Israel’s election brought a surprise when a conservative Islamist party crossed the threshold to enter parliament and its leader emerged on Wednesday as a possible kingmaker.

Mansour Abbas and his Raam party — unlike other Arab political groups before it — have not ruled out joining an Israeli government.

“We are prepared to engage” with either Prime Minister Benjamin Netanyahu’s camp or his rivals, Abbas told Israeli radio while stressing that “I’m not in anyone’s pocket”.

On Wednesday, the party was on track to win five seats in Israel’s 120-member Knesset, with roughly 90 per cent of the vote counted.

Israel’s latest inconclusive election left no clear path for Netanyahu or his rivals to form a government, setting the stage for protracted coalition talks.

When Israel last voted a year ago, Raam had been part of the mainly Arab Joint List. But that alliance fractured earlier this year amid ideological divisions between Abbas and his former partners.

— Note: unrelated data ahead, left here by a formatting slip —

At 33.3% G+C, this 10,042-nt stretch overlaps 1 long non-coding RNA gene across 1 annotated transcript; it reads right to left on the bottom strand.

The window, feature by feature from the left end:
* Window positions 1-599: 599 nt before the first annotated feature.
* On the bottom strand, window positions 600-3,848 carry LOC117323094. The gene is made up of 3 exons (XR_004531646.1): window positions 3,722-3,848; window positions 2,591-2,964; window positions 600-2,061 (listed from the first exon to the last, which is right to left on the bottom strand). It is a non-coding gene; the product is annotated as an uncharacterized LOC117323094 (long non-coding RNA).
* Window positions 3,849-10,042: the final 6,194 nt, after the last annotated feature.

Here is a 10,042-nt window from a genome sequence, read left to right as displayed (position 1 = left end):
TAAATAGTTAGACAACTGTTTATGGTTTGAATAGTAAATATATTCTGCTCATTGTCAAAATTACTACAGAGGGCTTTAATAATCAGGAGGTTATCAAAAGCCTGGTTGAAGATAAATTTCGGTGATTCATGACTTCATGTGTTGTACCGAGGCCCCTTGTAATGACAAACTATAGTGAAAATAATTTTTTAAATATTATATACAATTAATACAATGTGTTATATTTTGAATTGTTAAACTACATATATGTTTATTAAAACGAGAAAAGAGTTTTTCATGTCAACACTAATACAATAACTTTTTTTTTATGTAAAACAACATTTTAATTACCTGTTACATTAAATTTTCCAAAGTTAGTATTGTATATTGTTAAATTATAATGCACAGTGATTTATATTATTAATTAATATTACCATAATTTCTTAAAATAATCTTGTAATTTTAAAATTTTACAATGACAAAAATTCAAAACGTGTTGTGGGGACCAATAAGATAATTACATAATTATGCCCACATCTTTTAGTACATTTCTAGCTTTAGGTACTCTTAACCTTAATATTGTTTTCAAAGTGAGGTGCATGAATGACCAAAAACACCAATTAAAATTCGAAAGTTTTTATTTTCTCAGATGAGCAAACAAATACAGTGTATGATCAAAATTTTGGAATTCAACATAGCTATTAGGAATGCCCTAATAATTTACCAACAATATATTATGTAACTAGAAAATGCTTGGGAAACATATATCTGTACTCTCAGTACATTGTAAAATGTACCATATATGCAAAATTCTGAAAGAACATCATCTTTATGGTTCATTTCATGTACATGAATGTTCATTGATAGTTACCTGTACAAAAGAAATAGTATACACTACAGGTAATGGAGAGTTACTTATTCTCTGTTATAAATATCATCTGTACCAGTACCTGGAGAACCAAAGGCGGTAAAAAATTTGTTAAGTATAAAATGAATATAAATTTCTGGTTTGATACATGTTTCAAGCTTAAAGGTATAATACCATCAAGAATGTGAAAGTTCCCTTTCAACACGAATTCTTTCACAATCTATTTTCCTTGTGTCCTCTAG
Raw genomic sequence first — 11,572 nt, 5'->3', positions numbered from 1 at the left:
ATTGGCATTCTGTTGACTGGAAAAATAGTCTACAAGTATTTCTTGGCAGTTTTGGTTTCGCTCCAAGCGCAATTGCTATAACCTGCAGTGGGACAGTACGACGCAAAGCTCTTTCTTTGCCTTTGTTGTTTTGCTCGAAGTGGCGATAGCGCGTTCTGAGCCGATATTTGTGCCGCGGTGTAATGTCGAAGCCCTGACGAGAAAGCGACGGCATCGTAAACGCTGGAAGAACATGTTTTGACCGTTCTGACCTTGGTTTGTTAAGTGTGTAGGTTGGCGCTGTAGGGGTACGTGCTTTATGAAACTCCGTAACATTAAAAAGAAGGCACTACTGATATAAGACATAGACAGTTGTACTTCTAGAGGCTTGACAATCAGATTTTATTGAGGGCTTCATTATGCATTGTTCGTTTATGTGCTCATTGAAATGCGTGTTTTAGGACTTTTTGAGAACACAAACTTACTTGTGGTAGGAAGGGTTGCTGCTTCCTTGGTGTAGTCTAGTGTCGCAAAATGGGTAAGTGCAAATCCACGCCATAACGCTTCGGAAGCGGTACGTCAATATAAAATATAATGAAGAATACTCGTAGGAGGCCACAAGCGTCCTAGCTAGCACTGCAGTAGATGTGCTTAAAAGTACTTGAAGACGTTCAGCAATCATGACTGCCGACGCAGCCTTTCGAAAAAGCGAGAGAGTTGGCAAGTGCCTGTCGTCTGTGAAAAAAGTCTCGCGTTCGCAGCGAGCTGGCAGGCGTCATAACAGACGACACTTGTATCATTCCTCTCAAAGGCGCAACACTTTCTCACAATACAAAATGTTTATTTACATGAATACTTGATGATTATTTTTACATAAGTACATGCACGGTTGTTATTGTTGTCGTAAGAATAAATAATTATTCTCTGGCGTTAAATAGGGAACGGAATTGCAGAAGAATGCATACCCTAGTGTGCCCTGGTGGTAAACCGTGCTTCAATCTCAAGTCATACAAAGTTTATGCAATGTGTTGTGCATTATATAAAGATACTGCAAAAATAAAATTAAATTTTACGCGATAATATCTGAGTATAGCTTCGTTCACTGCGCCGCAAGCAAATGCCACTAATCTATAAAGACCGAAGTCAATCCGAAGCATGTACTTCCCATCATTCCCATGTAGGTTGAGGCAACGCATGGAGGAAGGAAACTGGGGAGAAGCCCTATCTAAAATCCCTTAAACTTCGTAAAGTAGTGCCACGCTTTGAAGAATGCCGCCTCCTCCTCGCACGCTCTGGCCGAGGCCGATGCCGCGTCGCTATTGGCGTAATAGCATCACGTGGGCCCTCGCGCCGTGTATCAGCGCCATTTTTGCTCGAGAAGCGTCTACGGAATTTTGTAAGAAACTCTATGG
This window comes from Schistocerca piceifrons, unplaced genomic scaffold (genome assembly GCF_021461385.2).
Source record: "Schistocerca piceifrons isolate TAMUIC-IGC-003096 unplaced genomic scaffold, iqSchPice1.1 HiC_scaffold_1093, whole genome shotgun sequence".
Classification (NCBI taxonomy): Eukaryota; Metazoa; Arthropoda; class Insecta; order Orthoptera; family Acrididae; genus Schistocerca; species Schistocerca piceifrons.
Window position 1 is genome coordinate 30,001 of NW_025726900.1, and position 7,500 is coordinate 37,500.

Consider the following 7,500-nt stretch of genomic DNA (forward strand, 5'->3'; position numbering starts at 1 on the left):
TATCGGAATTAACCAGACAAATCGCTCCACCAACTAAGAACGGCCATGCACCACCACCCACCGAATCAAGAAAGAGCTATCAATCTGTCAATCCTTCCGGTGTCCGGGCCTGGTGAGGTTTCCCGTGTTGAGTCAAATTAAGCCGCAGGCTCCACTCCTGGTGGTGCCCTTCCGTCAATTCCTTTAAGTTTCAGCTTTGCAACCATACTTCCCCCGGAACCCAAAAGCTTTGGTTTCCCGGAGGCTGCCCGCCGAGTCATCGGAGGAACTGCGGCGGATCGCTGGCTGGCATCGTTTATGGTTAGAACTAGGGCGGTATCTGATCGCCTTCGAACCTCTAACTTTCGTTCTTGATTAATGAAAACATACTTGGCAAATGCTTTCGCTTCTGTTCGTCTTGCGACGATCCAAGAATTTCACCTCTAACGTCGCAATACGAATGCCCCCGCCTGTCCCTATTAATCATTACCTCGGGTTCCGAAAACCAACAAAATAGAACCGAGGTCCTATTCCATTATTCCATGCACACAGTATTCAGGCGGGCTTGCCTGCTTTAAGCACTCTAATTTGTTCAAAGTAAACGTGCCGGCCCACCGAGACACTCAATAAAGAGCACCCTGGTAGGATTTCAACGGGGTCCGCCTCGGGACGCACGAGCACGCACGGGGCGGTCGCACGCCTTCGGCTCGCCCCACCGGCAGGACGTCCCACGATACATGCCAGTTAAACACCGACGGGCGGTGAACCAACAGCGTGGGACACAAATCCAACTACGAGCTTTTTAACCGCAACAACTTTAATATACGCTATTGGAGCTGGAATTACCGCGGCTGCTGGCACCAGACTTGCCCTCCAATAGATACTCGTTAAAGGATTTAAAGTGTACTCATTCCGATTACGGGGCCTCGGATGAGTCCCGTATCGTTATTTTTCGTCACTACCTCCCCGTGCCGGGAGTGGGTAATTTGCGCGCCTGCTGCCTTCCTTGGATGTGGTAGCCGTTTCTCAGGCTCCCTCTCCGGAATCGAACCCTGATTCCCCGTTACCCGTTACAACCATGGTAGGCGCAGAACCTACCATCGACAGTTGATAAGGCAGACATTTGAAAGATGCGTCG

The conservative Abbas long had frictions with other Arab Israeli factions, including those with communist roots.

Weeks before Tuesday’s vote, Abbas indicated an openness to dealing with Netanyahu, even though the premier has demonised Arab-Israelis at various points through his political career.

But Abbas argued that Arab leaders have a responsibility to partner with whoever is in power in order to tackle a crime epidemic rocking Arab communities.